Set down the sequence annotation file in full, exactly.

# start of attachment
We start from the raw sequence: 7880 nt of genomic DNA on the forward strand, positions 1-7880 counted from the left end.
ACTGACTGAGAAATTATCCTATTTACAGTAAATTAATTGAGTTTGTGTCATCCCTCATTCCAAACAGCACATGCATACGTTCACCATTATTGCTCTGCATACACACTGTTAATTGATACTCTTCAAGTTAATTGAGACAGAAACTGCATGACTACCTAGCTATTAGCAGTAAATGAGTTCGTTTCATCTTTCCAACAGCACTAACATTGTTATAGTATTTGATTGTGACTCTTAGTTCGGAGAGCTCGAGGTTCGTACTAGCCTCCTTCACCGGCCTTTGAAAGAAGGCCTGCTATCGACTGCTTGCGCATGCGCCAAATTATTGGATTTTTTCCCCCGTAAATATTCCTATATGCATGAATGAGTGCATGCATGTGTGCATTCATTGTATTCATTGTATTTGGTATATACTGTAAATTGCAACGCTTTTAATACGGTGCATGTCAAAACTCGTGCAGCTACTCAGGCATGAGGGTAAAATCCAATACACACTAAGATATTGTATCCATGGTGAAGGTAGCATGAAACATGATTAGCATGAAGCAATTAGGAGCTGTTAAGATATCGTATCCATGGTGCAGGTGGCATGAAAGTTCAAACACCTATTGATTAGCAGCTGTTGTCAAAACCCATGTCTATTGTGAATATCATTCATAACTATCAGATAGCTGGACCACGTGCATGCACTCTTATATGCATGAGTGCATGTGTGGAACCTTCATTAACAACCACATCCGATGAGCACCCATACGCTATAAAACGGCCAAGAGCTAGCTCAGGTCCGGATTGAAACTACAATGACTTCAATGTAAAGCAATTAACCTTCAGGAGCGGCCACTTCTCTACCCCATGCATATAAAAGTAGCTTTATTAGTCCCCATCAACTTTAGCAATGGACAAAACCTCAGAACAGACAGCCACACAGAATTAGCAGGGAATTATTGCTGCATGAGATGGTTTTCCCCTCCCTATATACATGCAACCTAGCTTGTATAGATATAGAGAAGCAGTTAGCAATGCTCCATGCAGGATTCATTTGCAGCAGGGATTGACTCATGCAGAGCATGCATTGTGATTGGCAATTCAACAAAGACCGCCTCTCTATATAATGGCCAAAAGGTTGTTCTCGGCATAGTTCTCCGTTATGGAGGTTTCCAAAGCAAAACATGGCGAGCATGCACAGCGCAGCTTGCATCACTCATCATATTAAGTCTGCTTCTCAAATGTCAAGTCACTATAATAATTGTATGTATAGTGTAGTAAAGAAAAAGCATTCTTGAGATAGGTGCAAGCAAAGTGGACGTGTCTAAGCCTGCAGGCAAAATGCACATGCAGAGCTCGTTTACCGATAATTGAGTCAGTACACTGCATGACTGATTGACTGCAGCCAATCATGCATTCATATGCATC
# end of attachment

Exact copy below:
We start from the raw sequence: 7880 nt of genomic DNA on the forward strand, positions 1-7880 counted from the left end.
ACTGACTGAGAAATTATCCTATTTACAGTAAATTAATTGAGTTTGTGTCATCCCTCATTCCAAACAGCACATGCATACGTTCACCATTATTGCTCTGCATACACACTGTTAATTGATACTCTTCAAGTTAATTGAGACAGAAACTGCATGACTACCTAGCTATTAGCAGTAAATGAGTTCGTTTCATCTTTCCAACAGCACTAACATTGTTATAGTATTTGATTGTGACTCTTAGTTCGGAGAGCTCGAGGTTCGTACTAGCCTCCTTCACCGGCCTTTGAAAGAAGGCCTGCTATCGACTGCTTGCGCATGCGCCAAATTATTGGATTTTTTCCCCCGTAAATATTCCTATATGCATGAATGAGTGCATGCATGTGTGCATTCATTGTATTCATTGTATTTGGTATATACTGTAAATTGCAACGCTTTTAATACGGTGCATGTCAAAACTCGTGCAGCTACTCAGGCATGAGGGTAAAATCCAATACACACTAAGATATTGTATCCATGGTGAAGGTAGCATGAAACATGATTAGCATGAAGCAATTAGGAGCTGTTAAGATATCGTATCCATGGTGCAGGTGGCATGAAAGTTCAAACACCTATTGATTAGCAGCTGTTGTCAAAACCCATGTCTATTGTGAATATCATTCATAACTATCAGATAGCTGGACCACGTGCATGCACTCTTATATGCATGAGTGCATGTGTGGAACCTTCATTAACAACCACATCCGATGAGCACCCATACGCTATAAAACGGCCAAGAGCTAGCTCAGGTCCGGATTGAAACTACAATGACTTCAATGTAAAGCAATTAACCTTCAGGAGCGGCCACTTCTCTACCCCATGCATATAAAAGTAGCTTTATTAGTCCCCATCAACTTTAGCAATGGACAAAACCTCAGAACAGACAGCCACACAGAATTAGCAGGGAATTATTGCTGCATGAGATGGTTTTCCCCTCCCTATATACATGCAACCTAGCTTGTATAGATATAGAGAAGCAGTTAGCAATGCTCCATGCAGGATTCATTTGCAGCAGGGATTGACTCATGCAGAGCATGCATTGTGATTGGCAATTCAACAAAGACCGCCTCTCTATATAATGGCCAAAAGGTTGTTCTCGGCATAGTTCTCCGTTATGGAGGTTTCCAAAGCAAAACATGGCGAGCATGCACAGCGCAGCTTGCATCACTCATCATATTAAGTCTGCTTCTCAAATGTCAAGTCACTATAATAATTGTATGTATAGTGTAGTAAAGAAAAAGCATTCTTGAGATAGGTGCAAGCAAAGTGGACGTGTCTAAGCCTGCAGGCAAAATGCACATGCAGAGCTCGTTTACCGATAATTGAGTCAGTACACTGCATGACTGATTGACTGCAGCCAATCATGCATTCATATGCATC